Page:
One of the biggest cloud computing companies, Amazon Web Services, is still persisting to have a piece of the Asian market. Though they had difficulty gaining influence over China, AWS is still perched on Hong Kong, looking at the mainland.
Alibaba is still the number one cloud company in China. But recently, Alibaba became number one in terms of market share in the Asia-Pacific market.
The world now looks to Asia as China is making colossi of tech (Alibaba, Tencent, Huawei, Baidu) ready to battle the tech giants (Amazon, Google, Facebook, Apple) in America.
Robotic Process Automation
RPA is the newest form of outsourcing. This even sounds undoubtedly digital. AI and machine learning can be used to observe, analyze, and execute tasks. This is especially applicable to repetitive manual tasks. It could make processes 26 times faster and this is just a basic form of it. There are still applications unexplored for RPA to improve speed and efficiency.
RPA is also now a billion-dollar industry as demonstrated by UiPath, an RPA platform based in Romania. They raised $568 million in a series D round of funding making their valuation a total of $7 billion.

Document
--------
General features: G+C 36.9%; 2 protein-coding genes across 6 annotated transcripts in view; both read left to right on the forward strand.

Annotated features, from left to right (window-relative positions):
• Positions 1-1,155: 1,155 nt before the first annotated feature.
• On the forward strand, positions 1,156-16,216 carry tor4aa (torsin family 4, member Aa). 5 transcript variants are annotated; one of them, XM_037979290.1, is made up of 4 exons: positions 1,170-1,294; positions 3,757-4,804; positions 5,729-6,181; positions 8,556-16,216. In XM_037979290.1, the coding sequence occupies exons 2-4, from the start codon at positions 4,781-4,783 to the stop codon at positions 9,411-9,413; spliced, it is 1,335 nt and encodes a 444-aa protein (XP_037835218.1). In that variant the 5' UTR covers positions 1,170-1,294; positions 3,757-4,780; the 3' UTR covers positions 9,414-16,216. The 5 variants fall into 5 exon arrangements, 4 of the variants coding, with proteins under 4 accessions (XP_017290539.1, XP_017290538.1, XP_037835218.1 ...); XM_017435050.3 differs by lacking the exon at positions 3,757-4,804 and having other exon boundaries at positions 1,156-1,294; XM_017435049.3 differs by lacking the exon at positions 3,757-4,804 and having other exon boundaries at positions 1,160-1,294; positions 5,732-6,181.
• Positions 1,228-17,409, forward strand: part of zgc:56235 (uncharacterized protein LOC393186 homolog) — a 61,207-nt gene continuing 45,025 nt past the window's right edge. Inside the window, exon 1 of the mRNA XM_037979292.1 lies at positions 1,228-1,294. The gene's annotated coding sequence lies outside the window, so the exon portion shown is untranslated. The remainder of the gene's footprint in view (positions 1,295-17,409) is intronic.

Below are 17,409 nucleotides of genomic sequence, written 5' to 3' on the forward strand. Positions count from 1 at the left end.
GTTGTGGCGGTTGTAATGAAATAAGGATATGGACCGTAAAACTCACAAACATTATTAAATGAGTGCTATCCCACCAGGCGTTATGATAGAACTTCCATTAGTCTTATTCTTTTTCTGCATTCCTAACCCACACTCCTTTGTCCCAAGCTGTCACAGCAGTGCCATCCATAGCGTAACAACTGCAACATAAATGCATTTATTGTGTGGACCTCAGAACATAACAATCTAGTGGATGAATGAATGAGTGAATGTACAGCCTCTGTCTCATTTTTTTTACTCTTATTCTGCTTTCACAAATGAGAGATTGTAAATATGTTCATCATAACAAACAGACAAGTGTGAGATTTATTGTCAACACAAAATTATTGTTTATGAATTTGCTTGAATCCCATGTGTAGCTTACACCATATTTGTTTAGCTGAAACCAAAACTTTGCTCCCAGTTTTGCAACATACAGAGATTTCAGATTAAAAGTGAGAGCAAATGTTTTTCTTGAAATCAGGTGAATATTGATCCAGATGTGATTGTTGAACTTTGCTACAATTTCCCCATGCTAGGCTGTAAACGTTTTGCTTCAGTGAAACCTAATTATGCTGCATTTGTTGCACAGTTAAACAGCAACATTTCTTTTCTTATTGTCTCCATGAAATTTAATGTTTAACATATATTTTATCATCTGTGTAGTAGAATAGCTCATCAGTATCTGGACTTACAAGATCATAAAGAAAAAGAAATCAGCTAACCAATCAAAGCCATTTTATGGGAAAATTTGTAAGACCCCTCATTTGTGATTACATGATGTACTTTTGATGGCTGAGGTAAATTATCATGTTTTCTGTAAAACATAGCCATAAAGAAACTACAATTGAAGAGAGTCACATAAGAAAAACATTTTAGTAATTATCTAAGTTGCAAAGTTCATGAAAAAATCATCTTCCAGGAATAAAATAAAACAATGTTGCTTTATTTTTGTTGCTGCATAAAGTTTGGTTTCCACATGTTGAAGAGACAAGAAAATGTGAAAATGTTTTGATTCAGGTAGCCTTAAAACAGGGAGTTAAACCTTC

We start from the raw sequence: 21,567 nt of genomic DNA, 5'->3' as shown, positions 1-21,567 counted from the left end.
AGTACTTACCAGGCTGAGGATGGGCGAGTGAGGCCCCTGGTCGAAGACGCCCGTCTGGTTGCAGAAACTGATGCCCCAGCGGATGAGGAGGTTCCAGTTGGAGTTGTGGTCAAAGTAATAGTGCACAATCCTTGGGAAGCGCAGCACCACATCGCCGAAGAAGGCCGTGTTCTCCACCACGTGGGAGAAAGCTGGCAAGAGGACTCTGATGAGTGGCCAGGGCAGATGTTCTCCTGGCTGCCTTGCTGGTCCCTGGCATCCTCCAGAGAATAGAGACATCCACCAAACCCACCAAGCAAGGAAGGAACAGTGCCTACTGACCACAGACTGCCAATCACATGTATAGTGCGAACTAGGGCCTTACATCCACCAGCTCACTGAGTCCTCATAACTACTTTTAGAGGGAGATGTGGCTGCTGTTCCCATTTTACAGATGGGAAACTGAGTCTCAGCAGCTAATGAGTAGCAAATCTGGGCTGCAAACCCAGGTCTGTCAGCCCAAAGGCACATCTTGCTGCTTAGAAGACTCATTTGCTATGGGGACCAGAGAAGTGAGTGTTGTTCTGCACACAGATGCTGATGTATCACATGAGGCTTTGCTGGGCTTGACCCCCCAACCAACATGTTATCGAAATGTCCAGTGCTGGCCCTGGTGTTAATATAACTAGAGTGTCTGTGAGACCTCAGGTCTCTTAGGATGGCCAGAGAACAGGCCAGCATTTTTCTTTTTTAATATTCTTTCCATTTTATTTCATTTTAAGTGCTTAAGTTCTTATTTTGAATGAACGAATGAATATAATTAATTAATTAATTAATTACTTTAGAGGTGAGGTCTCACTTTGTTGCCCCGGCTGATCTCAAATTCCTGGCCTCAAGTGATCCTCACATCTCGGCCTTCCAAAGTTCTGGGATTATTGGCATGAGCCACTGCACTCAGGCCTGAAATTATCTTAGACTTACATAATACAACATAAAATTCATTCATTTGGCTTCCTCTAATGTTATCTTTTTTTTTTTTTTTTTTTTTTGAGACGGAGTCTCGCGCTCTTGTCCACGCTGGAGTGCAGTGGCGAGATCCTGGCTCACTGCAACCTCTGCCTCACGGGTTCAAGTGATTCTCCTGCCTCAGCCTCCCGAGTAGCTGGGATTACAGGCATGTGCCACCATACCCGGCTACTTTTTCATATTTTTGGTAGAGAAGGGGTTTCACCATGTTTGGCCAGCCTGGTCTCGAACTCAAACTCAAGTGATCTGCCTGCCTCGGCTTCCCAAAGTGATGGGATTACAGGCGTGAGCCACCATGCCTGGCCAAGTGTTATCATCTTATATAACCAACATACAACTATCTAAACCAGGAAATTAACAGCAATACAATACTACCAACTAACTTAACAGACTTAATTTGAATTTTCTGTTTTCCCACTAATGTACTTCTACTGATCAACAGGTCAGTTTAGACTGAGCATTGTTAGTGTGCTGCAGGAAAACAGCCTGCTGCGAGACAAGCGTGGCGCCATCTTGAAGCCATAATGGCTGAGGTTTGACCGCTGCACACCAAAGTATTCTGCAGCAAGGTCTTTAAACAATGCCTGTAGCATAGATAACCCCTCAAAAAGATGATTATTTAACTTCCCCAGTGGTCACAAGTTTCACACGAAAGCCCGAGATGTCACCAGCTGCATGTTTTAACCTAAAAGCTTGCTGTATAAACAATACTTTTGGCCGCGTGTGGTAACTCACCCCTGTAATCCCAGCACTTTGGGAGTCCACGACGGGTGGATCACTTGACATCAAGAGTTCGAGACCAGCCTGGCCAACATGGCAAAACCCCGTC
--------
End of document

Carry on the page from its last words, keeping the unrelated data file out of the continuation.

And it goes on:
RPA in Asia
Malina Platon, ASEAN Managing Director of UiPath explained in an interview with Enterprise Innovation that RPA would be the solution to make AI easier to adopt in Asia. She explained that RPA is easier to adopt since it is non-invasive. It could keep existing processes still functioning during the implementation of RPA.
This will be the main argument to convince businesses to use outsourcing and embrace digital transformation.
Using the Internet is Basically Outsourcing
We are using the infrastructure and support of ISPs, network of NSPs to data centers just to access a website. The website itself does not provide a connection to the internet. It is instead provided by multiple companies that are working together and are using each other’s services, products, and infrastructure just so that a single person could access the internet. That is 360 degrees of outsourcing.
The digital future is inevitable and it is closer than ever. Preparation always takes a huge amount of time which it rightly needs. But time is a luxury only a few possess.
Outsourcing buys precious time for preparation, assists in the implementation, and is the main tool for execution.
Many companies in Southeast Asia are still maneuvering towards digital transformation. It’s the logical first step towards growth. Consumers now have higher standards and expect their transactions and interactions with businesses to be fast, convenient, and seamless. This will only be possible using digital. In the case of antiquated government agencies, they can overhaul or outsource.
Digital transformation is not just a vanity title to make a company sound progressive and in with the times. It’s a necessity now more than ever. A business’s implementation of digital transformation will determine how it fares in the future. Failure to transform digitally could be the cap that limits growth or worse, a ticket to obsolescence.
Better make a move now before being antiquated. Outsource.